Colbert Blair, my 6th Great Grandfather, was born on April 8, 1729, in Berks County, Pennsylvania. He was the son of James Blair (1715-1776) and Mary Colbert (1705-1757). He moved with his family to Caldwell County, North Carolina, in 1740. His family were pioneers in what was then Burke County, but is now Caldwell County. In 1749, he married Sarah Morgan (1731-1827) the daughter of John Morgan (1696-1746) and Sarah Lloyd (1701-1747). They had 5 children, 3 sons and 2 daughters. Colbert fought in the 9th regiment of the North Carolina Militia in the Revolutionary War. He died in 1805 at the age of 76.

Sarah Morgan, my 6th Great Grandmother, was born on September 22, 1731, in Beverly, Massachusetts. She was the daughter of John Morgan (1696-1746) and Sarah Lloyd (1701-1747). He moved with her family to Caldwell County, North Carolina, in 1739. She was the first cousin of Daniel Boone through her mother. In 1749, she married Colbert Blair (1729-1805) the son of James Blair (1715-1776) and Mary Colbert (1705-1757). They had 5 children, 3 sons and 2 daughters. She died in 1805 at the age of 96. No stone has been found found for her.

I am a professional genealogist, writer, photographer, wife, mother, and grandma. I have written two books “Your Family History: Doing It Right the First Time” and “Planning Your Genealogy Research Trip”, both available on Amazon. You can also connect with me on Facebook and Twitter @VHughesAuthor.

This Old House #4 ~ Captain Robert Cleveland

Once again I was searching through my family trees and I noticed that there were quite a few photos of the homes that my ancestors had lived in. Some of them were built way back in the early 1600s. They varied in size, style, and construction material. They are all as equally unique as each of my ancestors!


Original House

Restored House

Robert Cleveland was born on January 8, 1744, on his fathers Plantation in Orange County, Virginia. He, along with several of his siblings migrated to western North Carolina sometime around 1769 when he was 25 years old. He settled near the Yadkin River on a tract of land that had been granted to him. About 1779, Robert Cleveland built his house on the Parsonville Road in western Wilkes County. Here he farmed and made whiskey. He had 13 children by his first wife, Alice ‘Aley’ Mathis. He died April 26, 1812. Hundreds of descendants have visited the house of their ancestors. For many years the house stood vacant, slowly decaying, a refuge for an occasional stray animal. In 1987, the house was purchased by Old Wilkes, taken apart and brought downtown to Wilkesboro, where the task of reassembling began. The original logs were used with only a few having to be replaced, and the mountain rocks that mad the chimneys were washed, stacked and reused in the two large chimneys and fireplaces. All the original beams are exposed; however, the floors and rafters had to be replaced. The rafters were cut from the Cleveland land and are held together with wooden pegs, which was the way it was originally constructed. It is believed to be the oldest house in Wilkes County.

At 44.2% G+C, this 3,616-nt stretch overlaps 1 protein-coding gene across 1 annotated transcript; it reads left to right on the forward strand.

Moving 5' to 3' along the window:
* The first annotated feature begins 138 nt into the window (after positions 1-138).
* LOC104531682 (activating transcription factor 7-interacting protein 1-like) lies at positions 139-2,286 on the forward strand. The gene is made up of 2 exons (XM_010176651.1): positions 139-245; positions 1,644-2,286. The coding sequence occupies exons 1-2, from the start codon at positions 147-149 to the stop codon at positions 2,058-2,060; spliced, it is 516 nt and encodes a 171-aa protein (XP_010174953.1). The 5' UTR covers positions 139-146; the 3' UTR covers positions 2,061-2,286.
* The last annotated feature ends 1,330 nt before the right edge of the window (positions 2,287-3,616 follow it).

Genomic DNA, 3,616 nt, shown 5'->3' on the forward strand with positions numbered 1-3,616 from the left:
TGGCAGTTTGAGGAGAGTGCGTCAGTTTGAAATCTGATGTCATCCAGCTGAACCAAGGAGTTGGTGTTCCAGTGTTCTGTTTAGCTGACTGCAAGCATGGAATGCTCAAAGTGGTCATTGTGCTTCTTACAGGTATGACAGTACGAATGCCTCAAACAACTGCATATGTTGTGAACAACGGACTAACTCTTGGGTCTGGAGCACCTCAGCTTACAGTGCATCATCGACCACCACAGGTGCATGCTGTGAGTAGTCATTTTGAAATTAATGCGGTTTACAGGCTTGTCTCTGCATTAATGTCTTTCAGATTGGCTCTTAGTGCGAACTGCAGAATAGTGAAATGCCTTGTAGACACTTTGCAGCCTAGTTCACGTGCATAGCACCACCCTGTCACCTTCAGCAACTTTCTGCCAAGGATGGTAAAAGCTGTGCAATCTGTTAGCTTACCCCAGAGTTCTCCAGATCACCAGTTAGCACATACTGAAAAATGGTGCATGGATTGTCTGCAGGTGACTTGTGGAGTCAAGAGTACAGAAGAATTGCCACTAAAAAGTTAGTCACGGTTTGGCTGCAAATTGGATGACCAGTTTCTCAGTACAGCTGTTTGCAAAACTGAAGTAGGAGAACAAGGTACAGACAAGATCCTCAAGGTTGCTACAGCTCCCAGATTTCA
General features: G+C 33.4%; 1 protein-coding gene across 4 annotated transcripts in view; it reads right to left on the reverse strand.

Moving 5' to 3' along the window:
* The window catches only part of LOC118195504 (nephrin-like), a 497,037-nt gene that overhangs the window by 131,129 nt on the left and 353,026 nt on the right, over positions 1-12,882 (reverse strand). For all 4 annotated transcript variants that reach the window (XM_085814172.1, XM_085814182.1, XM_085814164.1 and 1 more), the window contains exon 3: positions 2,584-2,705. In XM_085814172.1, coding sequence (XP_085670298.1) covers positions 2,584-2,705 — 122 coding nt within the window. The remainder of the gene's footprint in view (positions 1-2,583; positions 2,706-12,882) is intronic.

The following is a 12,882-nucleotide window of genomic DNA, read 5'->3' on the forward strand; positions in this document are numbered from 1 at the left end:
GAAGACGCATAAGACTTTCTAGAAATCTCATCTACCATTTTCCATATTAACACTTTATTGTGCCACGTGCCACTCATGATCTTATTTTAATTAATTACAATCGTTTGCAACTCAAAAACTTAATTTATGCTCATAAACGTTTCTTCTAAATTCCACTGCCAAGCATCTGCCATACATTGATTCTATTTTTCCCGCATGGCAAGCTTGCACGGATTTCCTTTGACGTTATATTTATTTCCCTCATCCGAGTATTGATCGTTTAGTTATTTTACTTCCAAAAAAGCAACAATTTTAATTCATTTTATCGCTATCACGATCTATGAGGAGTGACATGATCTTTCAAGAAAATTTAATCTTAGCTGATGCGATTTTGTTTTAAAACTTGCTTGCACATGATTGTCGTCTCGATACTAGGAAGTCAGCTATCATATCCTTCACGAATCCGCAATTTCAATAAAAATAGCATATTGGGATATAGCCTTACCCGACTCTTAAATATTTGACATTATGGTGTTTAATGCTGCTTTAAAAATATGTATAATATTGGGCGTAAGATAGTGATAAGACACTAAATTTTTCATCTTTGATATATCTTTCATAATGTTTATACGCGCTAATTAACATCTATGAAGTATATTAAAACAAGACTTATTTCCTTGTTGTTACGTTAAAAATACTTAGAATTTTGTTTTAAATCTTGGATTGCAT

I am a professional genealogist, writer, photographer, wife, mother, and grandma. I have two books available on Amazon.com: Your Family History: Doing It Right the First Time and Planning Your Genealogy Research Trip. You can also connect with me via Facebook or Twitter.

Thursday at the Cemetery #48~ Cleveland Cemetery ~ Purlear, Wilkes County, North Carolina ~ Part 3

I just discovered this small cemetery that is the final resting place of some of my Cleveland ancestors. It only has 27 graves on it, the first one was in 1732 and the last one was in 1981. That means it was in use for 249 years! It appears to be located on private land. The grounds are overrun with tall grass but the wrought iron fence that surrounds it is in good condition.

19 graves in this cemetery belong to my ancestors so I will be spending the next few weeks honoring those who are buried here.


All 4 of the following graves do not have a Headstone

David Yates, my paternal 3rd cousin, 4 times removed, was born in 1805, in Lewis Fork, Wilkes County, North Carolina. He was the fourth of nine children born to John Yates Jr (1780-1875) and Elizabeth Cleveland (1783-1850). He married Elizabeth Church (1816-1853) on January 5, 1847. They had 4 children, 3 sons and 1 daughters. David was a farmer whose main crop was tobacco. David died in March 1860, in Lewis Fork, Wilkes, North Carolina, at the age of 55. He committed suicide by hanging himself in the barn.